During a recent talk to the Service Desk Institute about the future of the service desk, I asked the audience which processes they were involved in.
No-one mentioned business relationship management, despite the fact that direct contact with customers was probably the most prominent interaction between the service desk and customer – often the only contact. Even when I asked the attendees whether anyone thought that the service desk should be involved in business relationship management, only three people put their hand up.
At some point in our lives we may all be both customers and service providers. The ability to see both sides of the coin will help to understand that business relationship management (BRM) and customer relationship management (CRM) are different, yet must work hand-in-hand.
When we talk about BRM what do we mean? BRM aims to maintain a positive relationship with customers. ITIL business relationship management identifies the needs of existing and potential customers and ensures that appropriate services are developed to meet those needs.
There are conflicting views around the definition though. Some see CRM as a sub-set of BRM because CRM only deals with customers, who are only one type of stakeholder. Others see BRM as being the IT service management equivalent of CRM.
To be honest, like most things in this industry, it’s about how we choose to adopt and adapt best practices to suit specific circumstances and respond to the objectives of customer and business. Many organisations will have a CRM process or similar already embedded in customer service, marketing and sales functions – and it’s good to be able to make a link between this and BRM.
The service desk is already involved in BRM, even if they don’t recognise it. Even if only viewed as a service encounter, a good or bad experience with the service desk is likely to positively or negatively influence the relationship between the service provider and customer.
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If you want your customers to see you as a trusted partner, you need to have progressed to competent supplier before you earn the right to try for a deeper relationship. Here is a suggested approach to building a strong relationship:
1 – Identify customers and other interested parties: Typically, the customer would be the person who buys the services, and they may or may not be users of the services. Other interested parties could include management, customers of our customers, shareholders, government, regulators, professional bodies, and suppliers. Depending on the situation, we may want to start off by deciding whether we want to do business with the potential customer or not, before we waste time or money. We should ask whether we want / need a relationship; what’s in it for us and for them; are we compatible? Can we help each other? Do we have a choice?
2 – Appoint a relationship manager: Assuming we do need a relationship, we need someone at an appropriate level of seniority who will be responsible for managing the relationship, accountable to the customer for performance, but also acting as an advisor and advocate, facilitating that two-way communication, including any required translations. Named individuals should be responsible for managing the relationship and customer satisfaction.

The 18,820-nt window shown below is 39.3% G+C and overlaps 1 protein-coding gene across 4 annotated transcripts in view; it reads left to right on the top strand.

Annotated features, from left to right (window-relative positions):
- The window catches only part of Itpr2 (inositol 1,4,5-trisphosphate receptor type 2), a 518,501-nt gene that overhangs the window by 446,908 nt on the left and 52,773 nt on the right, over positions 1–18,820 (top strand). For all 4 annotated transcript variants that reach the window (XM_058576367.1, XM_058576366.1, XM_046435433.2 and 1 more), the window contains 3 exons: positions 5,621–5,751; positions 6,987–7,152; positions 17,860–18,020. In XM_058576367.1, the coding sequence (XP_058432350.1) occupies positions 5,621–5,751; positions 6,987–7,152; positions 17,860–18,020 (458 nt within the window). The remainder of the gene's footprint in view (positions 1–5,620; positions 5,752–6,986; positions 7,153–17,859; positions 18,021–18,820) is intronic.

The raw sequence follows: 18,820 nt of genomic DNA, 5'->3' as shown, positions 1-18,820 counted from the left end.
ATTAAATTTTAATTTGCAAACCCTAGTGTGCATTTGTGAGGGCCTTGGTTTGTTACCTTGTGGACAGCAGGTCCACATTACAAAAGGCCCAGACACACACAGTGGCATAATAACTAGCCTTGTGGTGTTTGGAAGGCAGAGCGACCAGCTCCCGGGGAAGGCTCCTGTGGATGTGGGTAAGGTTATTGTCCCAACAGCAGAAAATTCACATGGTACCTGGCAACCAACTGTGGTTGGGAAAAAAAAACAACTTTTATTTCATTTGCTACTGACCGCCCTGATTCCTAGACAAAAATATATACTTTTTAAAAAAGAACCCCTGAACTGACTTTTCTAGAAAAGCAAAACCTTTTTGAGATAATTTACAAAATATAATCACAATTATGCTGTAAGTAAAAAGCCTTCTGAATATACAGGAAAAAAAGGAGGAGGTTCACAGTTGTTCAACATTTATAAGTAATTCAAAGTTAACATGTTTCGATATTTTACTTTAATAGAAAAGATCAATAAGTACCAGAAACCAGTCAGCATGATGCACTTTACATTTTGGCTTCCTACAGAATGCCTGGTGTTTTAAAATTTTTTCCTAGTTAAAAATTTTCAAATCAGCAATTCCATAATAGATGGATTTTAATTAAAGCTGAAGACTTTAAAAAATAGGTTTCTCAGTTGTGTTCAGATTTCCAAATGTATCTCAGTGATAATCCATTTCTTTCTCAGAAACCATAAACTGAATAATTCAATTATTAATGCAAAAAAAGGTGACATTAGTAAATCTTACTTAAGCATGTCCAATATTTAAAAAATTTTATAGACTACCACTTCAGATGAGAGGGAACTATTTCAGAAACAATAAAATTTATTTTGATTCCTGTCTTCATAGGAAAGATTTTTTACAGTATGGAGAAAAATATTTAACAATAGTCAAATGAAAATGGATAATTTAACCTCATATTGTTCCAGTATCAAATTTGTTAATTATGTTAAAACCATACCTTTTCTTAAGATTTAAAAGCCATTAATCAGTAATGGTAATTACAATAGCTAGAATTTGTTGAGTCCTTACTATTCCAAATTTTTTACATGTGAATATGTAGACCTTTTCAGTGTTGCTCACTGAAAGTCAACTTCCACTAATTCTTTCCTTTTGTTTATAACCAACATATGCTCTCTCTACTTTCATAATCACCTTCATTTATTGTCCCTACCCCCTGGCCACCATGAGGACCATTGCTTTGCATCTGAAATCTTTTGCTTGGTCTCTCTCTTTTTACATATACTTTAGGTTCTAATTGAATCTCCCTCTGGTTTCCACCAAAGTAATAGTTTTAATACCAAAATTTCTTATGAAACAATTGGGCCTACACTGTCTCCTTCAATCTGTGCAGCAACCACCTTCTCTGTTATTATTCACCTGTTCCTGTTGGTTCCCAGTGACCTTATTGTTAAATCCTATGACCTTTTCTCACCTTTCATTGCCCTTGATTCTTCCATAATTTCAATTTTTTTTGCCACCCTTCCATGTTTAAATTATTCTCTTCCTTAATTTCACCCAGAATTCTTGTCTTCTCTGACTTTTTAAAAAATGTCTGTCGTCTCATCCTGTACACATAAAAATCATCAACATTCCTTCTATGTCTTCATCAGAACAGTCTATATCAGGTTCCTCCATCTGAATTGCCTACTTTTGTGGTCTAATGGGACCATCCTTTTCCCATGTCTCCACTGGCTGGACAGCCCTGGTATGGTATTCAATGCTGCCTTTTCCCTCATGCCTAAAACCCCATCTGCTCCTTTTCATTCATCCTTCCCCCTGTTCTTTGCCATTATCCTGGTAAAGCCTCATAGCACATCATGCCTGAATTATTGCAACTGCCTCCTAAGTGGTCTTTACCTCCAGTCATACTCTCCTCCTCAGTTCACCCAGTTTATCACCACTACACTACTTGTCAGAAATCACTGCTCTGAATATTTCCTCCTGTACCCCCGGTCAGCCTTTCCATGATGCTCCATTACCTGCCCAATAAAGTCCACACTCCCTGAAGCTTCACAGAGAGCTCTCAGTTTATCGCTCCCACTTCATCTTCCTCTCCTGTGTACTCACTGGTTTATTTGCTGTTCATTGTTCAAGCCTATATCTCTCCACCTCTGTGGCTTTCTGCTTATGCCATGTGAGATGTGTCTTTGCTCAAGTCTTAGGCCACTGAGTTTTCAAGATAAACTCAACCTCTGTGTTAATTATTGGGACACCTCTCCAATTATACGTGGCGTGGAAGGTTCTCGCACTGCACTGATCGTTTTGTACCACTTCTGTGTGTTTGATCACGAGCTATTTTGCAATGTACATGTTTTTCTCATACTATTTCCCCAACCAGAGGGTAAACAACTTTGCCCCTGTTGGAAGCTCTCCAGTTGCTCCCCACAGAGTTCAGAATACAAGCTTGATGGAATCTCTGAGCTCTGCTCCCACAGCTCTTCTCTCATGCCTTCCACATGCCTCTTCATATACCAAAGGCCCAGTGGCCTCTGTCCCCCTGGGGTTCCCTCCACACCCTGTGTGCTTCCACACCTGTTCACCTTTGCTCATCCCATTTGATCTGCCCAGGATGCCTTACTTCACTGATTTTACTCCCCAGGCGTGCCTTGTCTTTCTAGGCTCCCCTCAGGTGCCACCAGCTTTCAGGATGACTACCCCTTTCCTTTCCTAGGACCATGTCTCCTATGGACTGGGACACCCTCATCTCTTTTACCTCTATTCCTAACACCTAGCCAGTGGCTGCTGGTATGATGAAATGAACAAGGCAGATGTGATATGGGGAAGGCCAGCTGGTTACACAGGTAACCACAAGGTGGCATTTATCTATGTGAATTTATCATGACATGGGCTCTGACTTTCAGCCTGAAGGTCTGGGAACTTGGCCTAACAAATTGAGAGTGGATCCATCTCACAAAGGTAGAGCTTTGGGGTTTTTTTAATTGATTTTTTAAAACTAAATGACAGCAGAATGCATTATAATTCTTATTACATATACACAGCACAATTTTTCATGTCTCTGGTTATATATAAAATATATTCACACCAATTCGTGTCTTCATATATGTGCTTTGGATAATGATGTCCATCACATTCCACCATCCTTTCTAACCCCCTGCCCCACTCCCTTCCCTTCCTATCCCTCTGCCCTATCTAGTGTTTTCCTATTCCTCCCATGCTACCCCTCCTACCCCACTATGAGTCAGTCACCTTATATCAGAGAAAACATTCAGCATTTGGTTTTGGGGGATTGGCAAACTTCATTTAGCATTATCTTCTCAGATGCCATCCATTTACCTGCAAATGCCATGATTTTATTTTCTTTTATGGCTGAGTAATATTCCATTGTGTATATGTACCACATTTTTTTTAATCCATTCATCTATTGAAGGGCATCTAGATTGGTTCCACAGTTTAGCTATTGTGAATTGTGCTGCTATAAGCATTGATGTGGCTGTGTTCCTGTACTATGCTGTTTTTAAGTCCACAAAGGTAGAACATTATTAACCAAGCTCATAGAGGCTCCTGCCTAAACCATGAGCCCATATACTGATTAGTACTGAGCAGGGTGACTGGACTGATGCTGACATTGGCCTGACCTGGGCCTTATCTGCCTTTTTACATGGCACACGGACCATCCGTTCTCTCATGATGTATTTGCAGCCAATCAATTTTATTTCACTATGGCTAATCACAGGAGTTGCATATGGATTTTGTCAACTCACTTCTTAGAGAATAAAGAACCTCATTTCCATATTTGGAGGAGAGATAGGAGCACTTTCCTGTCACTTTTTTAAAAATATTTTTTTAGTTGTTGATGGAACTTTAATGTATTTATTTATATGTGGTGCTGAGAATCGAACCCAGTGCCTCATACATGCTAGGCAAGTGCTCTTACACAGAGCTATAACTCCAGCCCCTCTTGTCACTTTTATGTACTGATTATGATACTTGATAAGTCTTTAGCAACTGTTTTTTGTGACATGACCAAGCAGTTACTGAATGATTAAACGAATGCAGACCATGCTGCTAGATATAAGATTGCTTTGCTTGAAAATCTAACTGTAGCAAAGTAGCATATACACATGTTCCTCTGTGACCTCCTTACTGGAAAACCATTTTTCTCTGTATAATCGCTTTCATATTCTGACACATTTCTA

3 – Establish communications and engagement: BRM identifies customer needs and ensures that the service provider is able to meet these needs with an appropriate catalogue of services: “This process has strong links with service level management,” according to ITIL 2011 Edition. The main purpose of BRM is to capture demand in a business / service context. The BRM process should be used to identify customer need / demand; identify changing business strategy and objectives; and ensure that continual improvement opportunities are being fed in.
4 – Understand required outcomes: The requirements can come from any number of interested parties, such as regulators, professional bodies, suppliers, internal groups, shareholders, and so on. Their objectives and desired outcomes could include improvements in efficiency and effectiveness, cost reduction, standardisation, service quality improvements, greater maturity, and revenue protection or growth. It’s important to identify who gets the benefits as well as what they are.
5 – Define how outcomes will be achieved: According to ITIL 2011, the service management system (SMS) is a “management system to direct and control the service management activities of the service provider.” The SMS includes all service management policies, objective, plans, processes, documentation and resources required for the design, transition, delivery and improvement of services to fulfil the requirements in ISO/IEC 20000-1:2011. Design the SMS and the services which aim to meet the outcomes and requirements. Agree with the customers and other interested parties what you’re going to do and how you’re going to do it – service catalogue, service level agreements and contracts etc.
6 – Change and improvement: Manage change, including requirements; proactively drive improvements; measure satisfaction and deal with complaints.
For the relationship to work, it must be rewarding for both parties – the first law of interpersonal attraction. Encounters can lead to relationships, even possibly a life-long partnership, but both sides have to get something out of it and make a firm commitment.
Matthew Burrows (pictured) is managing director of BSMImpact and a member of the management board of the IT Service Management Forum (itSMF UK).
This was first published in October 2012